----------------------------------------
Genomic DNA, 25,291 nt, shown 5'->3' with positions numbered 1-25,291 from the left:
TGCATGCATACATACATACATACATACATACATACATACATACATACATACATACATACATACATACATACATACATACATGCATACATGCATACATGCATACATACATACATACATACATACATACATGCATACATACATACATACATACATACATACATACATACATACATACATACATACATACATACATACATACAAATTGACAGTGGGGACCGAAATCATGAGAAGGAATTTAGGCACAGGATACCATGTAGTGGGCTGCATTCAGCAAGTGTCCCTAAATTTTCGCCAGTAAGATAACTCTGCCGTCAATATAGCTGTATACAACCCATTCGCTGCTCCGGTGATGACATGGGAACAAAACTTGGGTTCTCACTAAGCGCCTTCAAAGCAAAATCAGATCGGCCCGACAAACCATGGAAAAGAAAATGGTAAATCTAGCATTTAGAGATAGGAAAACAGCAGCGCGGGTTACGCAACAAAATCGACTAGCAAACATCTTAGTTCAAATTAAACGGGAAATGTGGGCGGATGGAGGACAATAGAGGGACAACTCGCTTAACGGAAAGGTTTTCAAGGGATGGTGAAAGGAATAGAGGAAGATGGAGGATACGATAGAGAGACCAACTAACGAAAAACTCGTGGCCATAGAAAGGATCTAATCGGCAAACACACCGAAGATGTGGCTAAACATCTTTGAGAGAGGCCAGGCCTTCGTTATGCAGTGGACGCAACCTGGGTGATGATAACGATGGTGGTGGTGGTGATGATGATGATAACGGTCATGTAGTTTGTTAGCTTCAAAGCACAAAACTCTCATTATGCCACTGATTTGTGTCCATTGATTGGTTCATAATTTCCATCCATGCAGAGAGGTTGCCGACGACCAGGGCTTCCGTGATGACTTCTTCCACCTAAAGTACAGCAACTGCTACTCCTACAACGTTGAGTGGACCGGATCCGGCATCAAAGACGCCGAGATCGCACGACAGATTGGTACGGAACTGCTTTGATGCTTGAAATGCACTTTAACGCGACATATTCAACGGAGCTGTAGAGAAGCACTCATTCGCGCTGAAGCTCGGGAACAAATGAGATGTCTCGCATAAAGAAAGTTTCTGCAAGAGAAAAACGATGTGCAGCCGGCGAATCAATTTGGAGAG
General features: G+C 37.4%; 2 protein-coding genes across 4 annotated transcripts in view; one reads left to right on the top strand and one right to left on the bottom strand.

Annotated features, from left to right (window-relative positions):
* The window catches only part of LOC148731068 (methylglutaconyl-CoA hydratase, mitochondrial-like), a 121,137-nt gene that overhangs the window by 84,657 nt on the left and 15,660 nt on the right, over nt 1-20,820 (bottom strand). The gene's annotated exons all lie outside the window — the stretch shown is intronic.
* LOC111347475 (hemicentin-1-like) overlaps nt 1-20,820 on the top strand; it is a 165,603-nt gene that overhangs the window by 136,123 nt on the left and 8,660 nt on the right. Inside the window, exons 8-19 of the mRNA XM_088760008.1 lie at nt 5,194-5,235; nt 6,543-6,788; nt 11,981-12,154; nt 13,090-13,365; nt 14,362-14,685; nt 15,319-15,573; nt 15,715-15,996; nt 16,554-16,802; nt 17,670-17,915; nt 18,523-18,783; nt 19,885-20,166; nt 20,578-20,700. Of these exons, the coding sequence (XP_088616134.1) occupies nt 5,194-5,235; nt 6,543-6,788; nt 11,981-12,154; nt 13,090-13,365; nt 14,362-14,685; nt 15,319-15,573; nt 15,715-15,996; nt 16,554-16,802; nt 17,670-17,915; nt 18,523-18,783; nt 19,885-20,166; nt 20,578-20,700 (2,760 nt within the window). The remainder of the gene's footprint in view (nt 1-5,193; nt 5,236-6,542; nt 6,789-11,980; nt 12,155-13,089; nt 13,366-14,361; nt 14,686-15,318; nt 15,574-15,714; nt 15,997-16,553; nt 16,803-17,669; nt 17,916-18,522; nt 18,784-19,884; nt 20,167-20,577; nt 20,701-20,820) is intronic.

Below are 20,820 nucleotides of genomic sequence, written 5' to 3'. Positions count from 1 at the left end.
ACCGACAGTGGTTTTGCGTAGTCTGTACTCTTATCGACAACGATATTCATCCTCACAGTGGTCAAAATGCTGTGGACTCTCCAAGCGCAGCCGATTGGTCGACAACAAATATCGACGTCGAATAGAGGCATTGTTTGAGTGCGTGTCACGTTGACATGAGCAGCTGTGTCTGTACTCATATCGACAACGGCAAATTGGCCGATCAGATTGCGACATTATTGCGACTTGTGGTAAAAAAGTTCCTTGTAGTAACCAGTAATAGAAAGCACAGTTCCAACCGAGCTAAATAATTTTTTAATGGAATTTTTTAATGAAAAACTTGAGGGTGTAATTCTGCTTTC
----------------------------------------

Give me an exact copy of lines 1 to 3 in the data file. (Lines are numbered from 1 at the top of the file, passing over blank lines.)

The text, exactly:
Genomic DNA, 25,291 nt, shown 5'->3' with positions numbered 1-25,291 from the left:
TGCATGCATACATACATACATACATACATACATACATACATACATACATACATACATACATACATACATACATACATACATGCATACATGCATACATGCATACATACATACATACATACATACATACATGCATACATACATACATACATACATACATACATACATACATACATACATACATACATACATACATACATACAAATTGACAGTGGGGACCGAAATCATGAGAAGGAATTTAGGCACAGGATACCATGTAGTGGGCTGCATTCAGCAAGTGTCCCTAAATTTTCGCCAGTAAGATAACTCTGCCGTCAATATAGCTGTATACAACCCATTCGCTGCTCCGGTGATGACATGGGAACAAAACTTGGGTTCTCACTAAGCGCCTTCAAAGCAAAATCAGATCGGCCCGACAAACCATGGAAAAGAAAATGGTAAATCTAGCATTTAGAGATAGGAAAACAGCAGCGCGGGTTACGCAACAAAATCGACTAGCAAACATCTTAGTTCAAATTAAACGGGAAATGTGGGCGGATGGAGGACAATAGAGGGACAACTCGCTTAACGGAAAGGTTTTCAAGGGATGGTGAAAGGAATAGAGGAAGATGGAGGATACGATAGAGAGACCAACTAACGAAAAACTCGTGGCCATAGAAAGGATCTAATCGGCAAACACACCGAAGATGTGGCTAAACATCTTTGAGAGAGGCCAGGCCTTCGTTATGCAGTGGACGCAACCTGGGTGATGATAACGATGGTGGTGGTGGTGATGATGATGATAACGGTCATGTAGTTTGTTAGCTTCAAAGCACAAAACTCTCATTATGCCACTGATTTGTGTCCATTGATTGGTTCATAATTTCCATCCATGCAGAGAGGTTGCCGACGACCAGGGCTTCCGTGATGACTTCTTCCACCTAAAGTACAGCAACTGCTACTCCTACAACGTTGAGTGGACCGGATCCGGCATCAAAGACGCCGAGATCGCACGACAGATTGGTACGGAACTGCTTTGATGCTTGAAATGCACTTTAACGCGACATATTCAACGGAGCTGTAGAGAAGCACTCATTCGCGCTGAAGCTCGGGAACAAATGAGATGTCTCGCATAAAGAAAGTTTCTGCAAGAGAAAAACGATGTGCAGCCGGCGAATCAATTTGGAGAG
General features: G+C 37.4%; 2 protein-coding genes across 4 annotated transcripts in view; one reads left to right on the top strand and one right to left on the bottom strand.